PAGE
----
Whether you’re out fishing for your supper or picking up a few filets from the seafood counter, there’s nothing quite like the pull-apart flakiness of smoked meat. This cooking method might seem intimidating if you’ve never used a smoker before since, unlike other techniques, you’re not applying heat directly to the meat.
For those worried about attempting this idea for the first time, here is a set of step-by-step instructions for cooking the perfect filet in your smoker.
Choose the Right Smoker
If you’re going to start smoking fish or other meats, the first thing you need is a smoker. Not all machines are equal, but you don’t need to break the bank by buying the most expensive option on the market. Start by asking yourself a few questions, like:
- How much space do I have for a smoker? Large equipment might not be the best choice for crowded neighborhoods or apartment buildings.
- What fuel do I want to use? Options for fuel include charcoal, wood, pellets, propane and electricity, depending on what kind of flavor you want from your finished product.
- What sort of features do you need? Do you want to keep a close eye on your food, or would you rather set-it-and-forget-it? Basic, cheap smokers won’t have the same components as more expensive models.
Do some research and try out different smokers if you have the opportunity. You might be surprised when you find the perfect option for you.
Choose and Clean Your Fish
The next step is choosing your meat, an area where you have a couple of options. For small fish, you’ll probably want to smoke the entire thing. For larger species, like salmon or sea bass, you’ll want to cut it into small fillets, roughly two inches thick, allowing it to cook more evenly.
Your next step is to clean the fish. If you’re buying your meal from the market, employees do much of the work for you. If you’re catching your dinner, you’ll need to prepare and clean your fish by removing the scales, guts and fins. You can leave the head on, especially if you’re planning to use the smoked head and spine for fish stock later on.
The secret to easy cleaning and filleting of your fish is a very sharp knife. When you’re working with sharp knives or fish bones, the last thing you want is to slice your fingers. Consider investing in a good pair of cut-proof gloves to protect your fingers from an errant knife slice, sharp bone or — in the case of some fish — spines.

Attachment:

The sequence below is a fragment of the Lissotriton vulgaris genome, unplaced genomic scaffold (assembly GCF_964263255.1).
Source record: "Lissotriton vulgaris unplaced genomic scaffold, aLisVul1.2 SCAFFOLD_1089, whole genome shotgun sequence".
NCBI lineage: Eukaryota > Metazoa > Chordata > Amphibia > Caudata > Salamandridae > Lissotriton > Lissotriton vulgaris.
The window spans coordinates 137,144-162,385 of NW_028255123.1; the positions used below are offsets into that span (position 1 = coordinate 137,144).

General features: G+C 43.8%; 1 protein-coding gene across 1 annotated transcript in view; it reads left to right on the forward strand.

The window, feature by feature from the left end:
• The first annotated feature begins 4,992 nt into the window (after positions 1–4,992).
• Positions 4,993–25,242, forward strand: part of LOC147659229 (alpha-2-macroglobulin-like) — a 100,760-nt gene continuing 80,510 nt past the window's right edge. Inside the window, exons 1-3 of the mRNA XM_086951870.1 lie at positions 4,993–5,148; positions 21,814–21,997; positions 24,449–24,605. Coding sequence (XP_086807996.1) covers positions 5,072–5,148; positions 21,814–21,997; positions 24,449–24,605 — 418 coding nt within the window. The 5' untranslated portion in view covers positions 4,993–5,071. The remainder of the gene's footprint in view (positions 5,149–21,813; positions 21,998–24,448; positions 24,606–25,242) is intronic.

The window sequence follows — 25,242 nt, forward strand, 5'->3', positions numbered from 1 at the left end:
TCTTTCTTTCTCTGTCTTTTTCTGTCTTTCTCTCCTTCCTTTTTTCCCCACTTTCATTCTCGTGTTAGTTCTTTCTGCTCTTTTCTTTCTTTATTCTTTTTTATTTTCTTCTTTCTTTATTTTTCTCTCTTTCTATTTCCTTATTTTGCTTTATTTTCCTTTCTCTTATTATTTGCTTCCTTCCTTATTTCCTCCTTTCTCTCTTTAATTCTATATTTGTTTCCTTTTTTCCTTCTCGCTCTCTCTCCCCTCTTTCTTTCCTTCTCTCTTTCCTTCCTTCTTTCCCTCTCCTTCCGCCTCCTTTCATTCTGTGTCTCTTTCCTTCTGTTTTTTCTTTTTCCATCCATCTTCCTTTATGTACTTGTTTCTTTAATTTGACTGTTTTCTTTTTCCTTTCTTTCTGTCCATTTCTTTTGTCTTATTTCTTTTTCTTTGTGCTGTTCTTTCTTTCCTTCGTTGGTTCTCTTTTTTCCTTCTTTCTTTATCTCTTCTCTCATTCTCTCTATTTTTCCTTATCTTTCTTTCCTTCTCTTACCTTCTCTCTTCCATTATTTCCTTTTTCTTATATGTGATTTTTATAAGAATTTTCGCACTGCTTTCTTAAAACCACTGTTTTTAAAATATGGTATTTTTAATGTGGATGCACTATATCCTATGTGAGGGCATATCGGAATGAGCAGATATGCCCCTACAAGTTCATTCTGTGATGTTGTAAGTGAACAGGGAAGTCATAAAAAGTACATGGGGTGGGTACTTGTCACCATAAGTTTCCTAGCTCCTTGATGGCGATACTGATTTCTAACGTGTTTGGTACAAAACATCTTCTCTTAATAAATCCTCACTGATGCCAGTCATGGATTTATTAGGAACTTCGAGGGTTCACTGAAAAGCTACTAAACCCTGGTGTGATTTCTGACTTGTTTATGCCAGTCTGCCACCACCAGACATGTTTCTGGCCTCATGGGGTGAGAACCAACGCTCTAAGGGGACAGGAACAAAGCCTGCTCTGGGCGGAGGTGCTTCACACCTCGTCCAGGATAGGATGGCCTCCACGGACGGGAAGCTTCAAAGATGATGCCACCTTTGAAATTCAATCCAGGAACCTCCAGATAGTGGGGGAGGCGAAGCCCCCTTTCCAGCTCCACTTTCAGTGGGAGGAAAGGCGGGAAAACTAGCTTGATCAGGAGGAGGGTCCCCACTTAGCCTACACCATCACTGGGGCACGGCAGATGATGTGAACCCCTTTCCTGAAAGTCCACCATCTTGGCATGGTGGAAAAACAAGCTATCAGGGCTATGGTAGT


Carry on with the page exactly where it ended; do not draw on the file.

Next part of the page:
Brine Your Fish
Now, it’s time to get your fish ready to smoke. To do that, you need to brine it. A saltwater brine adds flavor and moisture to the fish and can keep it from desiccating in the smoker while you cook. Smoking is a low-and-slow technique — cooking long periods at low temperatures — so it needs all the extra help it can get.
You’ll need roughly 2.5 tablespoons of salt for every cup of water you use, and you’ll need enough brine to submerge your fish fully. Brine it for at least 15 minutes per 1 inch of thickness.
You aren’t just to salt in your brine, however. Feel free to spice things up with your favorite flavors, from soy sauce and brown sugar to garlic and onion powder — whatever tickles your fancy.
Smoke Your Fish
Finally, you’re ready to smoke your fish. This process is slow, with most meat taking upwards of three hours or more to cook. Get your smoker up to your starting temperature — this will depend on the specifics of your smoker, but will usually be relatively low, around 150 degrees Fahrenheit. Put your fish in the smoker skin side down and let it cook for two hours or so before raising the temperature to about 200 degrees for the remainder.
Once done cooking, the fish should be flaky, flavorful and cooked to an internal temperature of 145 degrees Fahrenheit in the thickest part of the filet. The flesh will be opaque, and the meat will separate easily with a fork. Once ready, move on to the next step.
Enjoy Your Fish
All that’s left to do is to enjoy your fish with the sides of your choice. Try complementary appetizers like bacon-wrapped asparagus, zucchini fritters, baked french fries or curried cashew salad. You can also toss the smoked fish in a pot, along with corn, lima beans and russet potatoes, to make a savory chowder.
Smoked fish is so flaky and flavorful that you may never go back to cooking your catch another way. If you find a tasty brine or spice recipe, let us know! We’d love to try out something delicious the next time we fire up our smoker.
Ready to Get Started?
Get tips and techniques for where and how to catch your next fish at Fishidy.com then get smoking!